Monday, February 27, 2012

Immigrants from Afar: Clonorchis sinensis

Which trematode may cause serious disease, with loads of over 25,000 parasites per patient? If you answered the Clonorchis sinensis, you are correct! Clonorchis sinensis, also known as the Chinese liver fluke, lives in the liver of humans and is commonly found in the bile ducts and gall bladder [1]. The geographic distribution of this parasite is in endemic areas in Asia including China, Japan, Korea, Taiwan, and Vietnam [1]. It is found mainly in Asian immigrants, or following ingestion of imported, undercooked, or pickled freshwater fish. C. sinensis has also been reported in non-endemic areas including the United States.

Figure 1. Clonorchis sinensis: Chinese liver fluke

Do Hyun Park, M. D., Ph. D. and Hyun-Young Son, M. D. from the New England Journal of Medicine presented a clinical case dealing with the disease associated with C. sinensis. Briefly, an elderly man reported fatigue, fever, and abdominal pain for a week along with the consumption of raw pond smelt [2]. A duodenoscopy was performed and after the cannulation of the common bile duct, numerous leaf-shaped worms popped out (see video below)—subsequently identified as C. sinensis [2]. The worm burden and the duration of infection tend to reflect the clinical manifestations of the disease clonorchiasis [2]. 
Video 1. Cannulation of the common bile duct displaying numerous trematode parasite C. sinensis being popped out of a patient with the disease clonorchiasis.

Symbiont Description:
Clonorchis sinensis is a trematode in the phylum Platyhelminthes [3]. Because this parasite exhibits a three-host sequence, part of its life cycle takes place in aquatic habitats while the other part takes place in terrestrial habitats. The physical appearance of C. sinensis includes many forms: egg, miracidium, sporocyst, redia, cercaria, metacercaria, and adult [3]. C. sinensis is classified as hermaphroditic; as a result, every single sexually mature form will produce eggs [3]. Interestingly, each adult yields a daily production of 4000 eggs for at least six months [3]! C. sinensis is currently infecting an estimated 30,000,000 humans and is believed to be the third most prevalent trematode parasite in the world [3].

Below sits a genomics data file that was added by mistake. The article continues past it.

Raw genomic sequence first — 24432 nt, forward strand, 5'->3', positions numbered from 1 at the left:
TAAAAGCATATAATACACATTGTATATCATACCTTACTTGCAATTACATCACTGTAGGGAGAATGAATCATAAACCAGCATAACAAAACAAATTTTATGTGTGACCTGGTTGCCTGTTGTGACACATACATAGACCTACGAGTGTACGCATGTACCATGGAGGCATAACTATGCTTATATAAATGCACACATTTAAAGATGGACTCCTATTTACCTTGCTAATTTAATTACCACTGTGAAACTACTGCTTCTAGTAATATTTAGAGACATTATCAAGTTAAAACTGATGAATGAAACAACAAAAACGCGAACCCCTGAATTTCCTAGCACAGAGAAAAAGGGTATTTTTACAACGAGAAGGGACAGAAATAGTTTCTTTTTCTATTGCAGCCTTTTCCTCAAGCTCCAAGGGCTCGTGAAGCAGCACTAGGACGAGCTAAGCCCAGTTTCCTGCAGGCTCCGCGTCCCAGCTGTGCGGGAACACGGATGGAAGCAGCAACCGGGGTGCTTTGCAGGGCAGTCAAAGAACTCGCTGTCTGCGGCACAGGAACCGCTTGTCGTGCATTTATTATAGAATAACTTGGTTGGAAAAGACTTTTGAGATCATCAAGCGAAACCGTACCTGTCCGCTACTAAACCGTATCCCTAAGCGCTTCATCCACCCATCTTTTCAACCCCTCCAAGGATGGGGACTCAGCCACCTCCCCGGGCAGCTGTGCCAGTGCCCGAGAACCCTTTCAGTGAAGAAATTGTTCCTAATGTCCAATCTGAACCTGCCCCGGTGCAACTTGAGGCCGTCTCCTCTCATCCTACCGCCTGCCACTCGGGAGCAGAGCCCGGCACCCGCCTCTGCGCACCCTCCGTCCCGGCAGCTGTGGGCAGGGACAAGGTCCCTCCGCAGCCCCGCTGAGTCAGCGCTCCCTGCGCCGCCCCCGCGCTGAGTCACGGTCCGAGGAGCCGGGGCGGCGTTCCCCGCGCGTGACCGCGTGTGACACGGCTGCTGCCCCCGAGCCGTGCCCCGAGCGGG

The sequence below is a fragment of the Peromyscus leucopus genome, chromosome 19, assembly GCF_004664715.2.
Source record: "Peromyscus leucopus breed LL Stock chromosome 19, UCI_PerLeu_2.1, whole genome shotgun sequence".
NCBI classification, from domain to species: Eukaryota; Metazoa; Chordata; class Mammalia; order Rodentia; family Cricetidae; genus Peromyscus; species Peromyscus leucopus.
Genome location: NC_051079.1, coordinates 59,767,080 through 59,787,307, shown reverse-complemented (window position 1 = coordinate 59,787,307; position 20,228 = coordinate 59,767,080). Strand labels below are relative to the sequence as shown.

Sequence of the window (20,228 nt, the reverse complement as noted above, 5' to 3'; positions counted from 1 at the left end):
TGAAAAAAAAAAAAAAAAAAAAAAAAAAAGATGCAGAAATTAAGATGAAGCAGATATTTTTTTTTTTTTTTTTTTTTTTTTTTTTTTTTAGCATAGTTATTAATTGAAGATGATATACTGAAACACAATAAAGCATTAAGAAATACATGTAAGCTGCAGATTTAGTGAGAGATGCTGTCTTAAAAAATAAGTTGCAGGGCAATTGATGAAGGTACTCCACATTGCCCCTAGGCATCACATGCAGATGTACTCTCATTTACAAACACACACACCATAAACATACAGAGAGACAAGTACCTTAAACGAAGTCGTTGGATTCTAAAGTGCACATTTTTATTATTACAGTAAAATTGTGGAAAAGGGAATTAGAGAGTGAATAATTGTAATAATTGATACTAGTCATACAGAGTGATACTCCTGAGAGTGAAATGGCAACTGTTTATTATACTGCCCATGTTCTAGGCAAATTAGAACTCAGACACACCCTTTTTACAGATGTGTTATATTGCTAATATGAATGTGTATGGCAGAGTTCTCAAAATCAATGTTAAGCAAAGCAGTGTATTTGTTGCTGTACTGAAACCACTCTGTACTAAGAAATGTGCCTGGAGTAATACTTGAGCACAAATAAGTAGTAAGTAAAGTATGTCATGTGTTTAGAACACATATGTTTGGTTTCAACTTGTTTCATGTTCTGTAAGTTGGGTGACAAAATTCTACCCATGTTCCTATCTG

Host Description:
C. sinensis includes three species of hosts: the mollusk, the fish, and the mammal. Eggs are evacuated with feces and ingested by a freshwater gastropod mollusk. A dozen species have been reported as vectors, but the most frequent one is Parafossarulus manchouricus [4]. Numerous swimming larvae, also known as cercariae, are produced by asexual multiplication and then leave the mollusk [4]. The cercariae penetrate a variety of fish species—almost a hundred—where they then encyst in the muscle as metacercariae [4]. Once the metacercariae are eaten by the fish, they excyst in the mammal’s stomach and mature in the bile ducts of the liver [4].

Life Cycle: